Candida albicans is the leading cause of fungal infections; but it is also a member of the human microbiome, an ecosystem of thousands of microbial species potentially influencing the outcome of host-fungal interactions. Accordingly, antibacterial therapy raises the risk of candidiasis, yet the underlying mechanism is currently not fully understood. We hypothesize the existence of bacterial metabolites that normally control C. albicans growth and of fungal resistance mechanisms against these metabolites. Among the most abundant microbiota-derived metabolites found on human mucosal surfaces are weak organic acids (WOAs), such as acetic, propionic, butyric, and lactic acid. Here, we used quantitative growth assays to investigate the dose-dependent fungistatic properties of WOAs on C. albicans growth and found inhibition of growth to occur at physiologically relevant concentrations and pH values. This effect was conserved across distantly related fungal species both inside and outside the CTG clade. We next screened a library of transcription factor mutants and identified several genes required for the resistance of C. albicans to one or more WOAs. A single gene, MIG1, previously known for its role in glucose repression, conferred resistance against all four acids tested. Consistent with glucose being an upstream activator of Mig1p, the presence of this carbon source was required for WOA resistance in wild-type C. albicans. Conversely, a MIG1-complemented strain completely restored the glucose-dependent resistance against WOAs. We conclude that Mig1p plays a central role in orchestrating a transcriptional program to fight against the fungistatic effect of this class of highly abundant metabolites produced by the gastrointestinal tract microbiota.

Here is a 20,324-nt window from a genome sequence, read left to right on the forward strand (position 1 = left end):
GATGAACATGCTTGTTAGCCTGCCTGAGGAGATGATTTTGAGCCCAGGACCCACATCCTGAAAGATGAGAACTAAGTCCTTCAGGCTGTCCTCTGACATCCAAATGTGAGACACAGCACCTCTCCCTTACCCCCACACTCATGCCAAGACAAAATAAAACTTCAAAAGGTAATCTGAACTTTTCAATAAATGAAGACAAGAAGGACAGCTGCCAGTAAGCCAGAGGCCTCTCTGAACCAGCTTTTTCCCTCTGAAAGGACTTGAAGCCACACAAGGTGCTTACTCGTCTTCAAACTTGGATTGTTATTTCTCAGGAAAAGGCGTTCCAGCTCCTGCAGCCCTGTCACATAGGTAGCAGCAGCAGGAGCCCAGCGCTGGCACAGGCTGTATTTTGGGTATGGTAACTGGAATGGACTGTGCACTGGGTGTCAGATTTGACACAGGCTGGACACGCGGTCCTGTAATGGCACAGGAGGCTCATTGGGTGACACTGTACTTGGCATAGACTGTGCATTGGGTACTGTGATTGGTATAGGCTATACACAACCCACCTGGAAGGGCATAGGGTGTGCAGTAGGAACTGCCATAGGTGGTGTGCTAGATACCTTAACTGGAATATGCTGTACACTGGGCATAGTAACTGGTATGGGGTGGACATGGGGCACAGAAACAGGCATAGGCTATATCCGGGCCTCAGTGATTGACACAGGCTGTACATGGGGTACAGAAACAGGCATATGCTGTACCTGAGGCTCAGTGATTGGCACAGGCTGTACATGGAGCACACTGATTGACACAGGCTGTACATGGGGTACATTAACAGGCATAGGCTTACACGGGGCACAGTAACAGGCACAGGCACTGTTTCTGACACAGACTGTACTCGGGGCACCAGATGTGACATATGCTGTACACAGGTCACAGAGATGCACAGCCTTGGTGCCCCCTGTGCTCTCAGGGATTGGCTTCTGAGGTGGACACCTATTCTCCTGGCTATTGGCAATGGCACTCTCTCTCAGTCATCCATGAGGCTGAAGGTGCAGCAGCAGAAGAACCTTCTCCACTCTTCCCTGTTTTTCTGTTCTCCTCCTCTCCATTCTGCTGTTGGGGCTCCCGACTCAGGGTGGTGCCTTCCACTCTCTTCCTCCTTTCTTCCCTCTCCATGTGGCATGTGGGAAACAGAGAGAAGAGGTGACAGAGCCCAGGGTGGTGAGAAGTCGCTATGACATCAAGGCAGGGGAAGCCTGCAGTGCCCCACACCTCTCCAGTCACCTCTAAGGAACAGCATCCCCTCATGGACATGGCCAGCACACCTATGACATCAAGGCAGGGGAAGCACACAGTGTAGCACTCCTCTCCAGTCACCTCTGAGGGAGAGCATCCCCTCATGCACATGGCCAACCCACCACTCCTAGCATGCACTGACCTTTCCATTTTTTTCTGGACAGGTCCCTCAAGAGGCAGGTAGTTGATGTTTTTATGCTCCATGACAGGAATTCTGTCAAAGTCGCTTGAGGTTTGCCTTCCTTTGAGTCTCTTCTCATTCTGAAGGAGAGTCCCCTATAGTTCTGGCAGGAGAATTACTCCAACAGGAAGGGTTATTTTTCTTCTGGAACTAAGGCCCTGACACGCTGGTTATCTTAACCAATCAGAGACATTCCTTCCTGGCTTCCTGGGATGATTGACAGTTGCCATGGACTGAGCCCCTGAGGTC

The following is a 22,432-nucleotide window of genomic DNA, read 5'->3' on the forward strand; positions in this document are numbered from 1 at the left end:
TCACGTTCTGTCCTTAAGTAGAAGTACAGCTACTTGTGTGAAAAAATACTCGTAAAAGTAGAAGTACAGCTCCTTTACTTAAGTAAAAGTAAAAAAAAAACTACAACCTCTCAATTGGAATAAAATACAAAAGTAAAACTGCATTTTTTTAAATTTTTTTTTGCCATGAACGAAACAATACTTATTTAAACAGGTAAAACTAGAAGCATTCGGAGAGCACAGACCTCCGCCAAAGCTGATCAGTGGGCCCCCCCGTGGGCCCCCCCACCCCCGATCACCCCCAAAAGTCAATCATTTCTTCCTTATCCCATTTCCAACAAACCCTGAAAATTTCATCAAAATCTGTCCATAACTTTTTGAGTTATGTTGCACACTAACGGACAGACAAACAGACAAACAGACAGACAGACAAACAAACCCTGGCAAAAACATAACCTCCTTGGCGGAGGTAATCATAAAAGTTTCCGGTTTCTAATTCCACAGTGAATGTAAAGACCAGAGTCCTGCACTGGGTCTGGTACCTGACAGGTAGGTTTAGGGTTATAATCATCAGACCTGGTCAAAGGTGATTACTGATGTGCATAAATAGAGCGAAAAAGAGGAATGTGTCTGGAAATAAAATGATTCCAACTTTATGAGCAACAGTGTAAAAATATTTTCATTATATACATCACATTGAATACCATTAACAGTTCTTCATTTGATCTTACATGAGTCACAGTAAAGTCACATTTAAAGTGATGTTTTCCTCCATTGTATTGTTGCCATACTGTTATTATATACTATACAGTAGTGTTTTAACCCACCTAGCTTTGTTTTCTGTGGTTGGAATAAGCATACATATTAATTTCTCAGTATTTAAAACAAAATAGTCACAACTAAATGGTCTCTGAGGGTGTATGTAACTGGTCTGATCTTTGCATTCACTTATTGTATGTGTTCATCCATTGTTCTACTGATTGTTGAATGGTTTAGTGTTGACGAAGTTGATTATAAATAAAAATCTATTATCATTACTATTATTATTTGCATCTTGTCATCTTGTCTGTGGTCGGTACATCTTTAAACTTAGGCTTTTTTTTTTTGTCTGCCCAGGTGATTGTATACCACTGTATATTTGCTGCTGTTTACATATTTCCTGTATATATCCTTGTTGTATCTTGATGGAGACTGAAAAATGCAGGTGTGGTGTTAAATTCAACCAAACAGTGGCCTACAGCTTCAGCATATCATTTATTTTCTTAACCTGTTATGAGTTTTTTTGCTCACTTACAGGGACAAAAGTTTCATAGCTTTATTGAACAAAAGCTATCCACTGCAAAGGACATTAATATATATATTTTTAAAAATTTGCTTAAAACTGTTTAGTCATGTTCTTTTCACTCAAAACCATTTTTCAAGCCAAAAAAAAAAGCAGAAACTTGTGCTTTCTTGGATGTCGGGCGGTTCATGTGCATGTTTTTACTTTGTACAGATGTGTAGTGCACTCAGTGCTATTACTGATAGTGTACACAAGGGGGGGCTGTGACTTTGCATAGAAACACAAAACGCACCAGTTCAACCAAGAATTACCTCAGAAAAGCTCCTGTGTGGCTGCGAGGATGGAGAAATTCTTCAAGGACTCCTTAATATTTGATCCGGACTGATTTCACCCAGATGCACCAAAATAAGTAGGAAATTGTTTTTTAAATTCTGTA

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http://dx.doi.org/10.1128/EC.00129-15DOI Listing
http://www.ncbi.nlm.nih.gov/pmc/articles/PMC4588629PMC
October 2015

The transcriptional stress response of Candida albicans to weak organic acids.

G3 (Bethesda) 2015 Jan 29;5(4):497-505. Epub 2015 Jan 29.

Singapore Immunology Network (SIgN), Agency for Science, Technology and Research (A*STAR), Singapore 138648, Singapore School of Biological Sciences, Nanyang Technological University, Singapore 637551, Singapore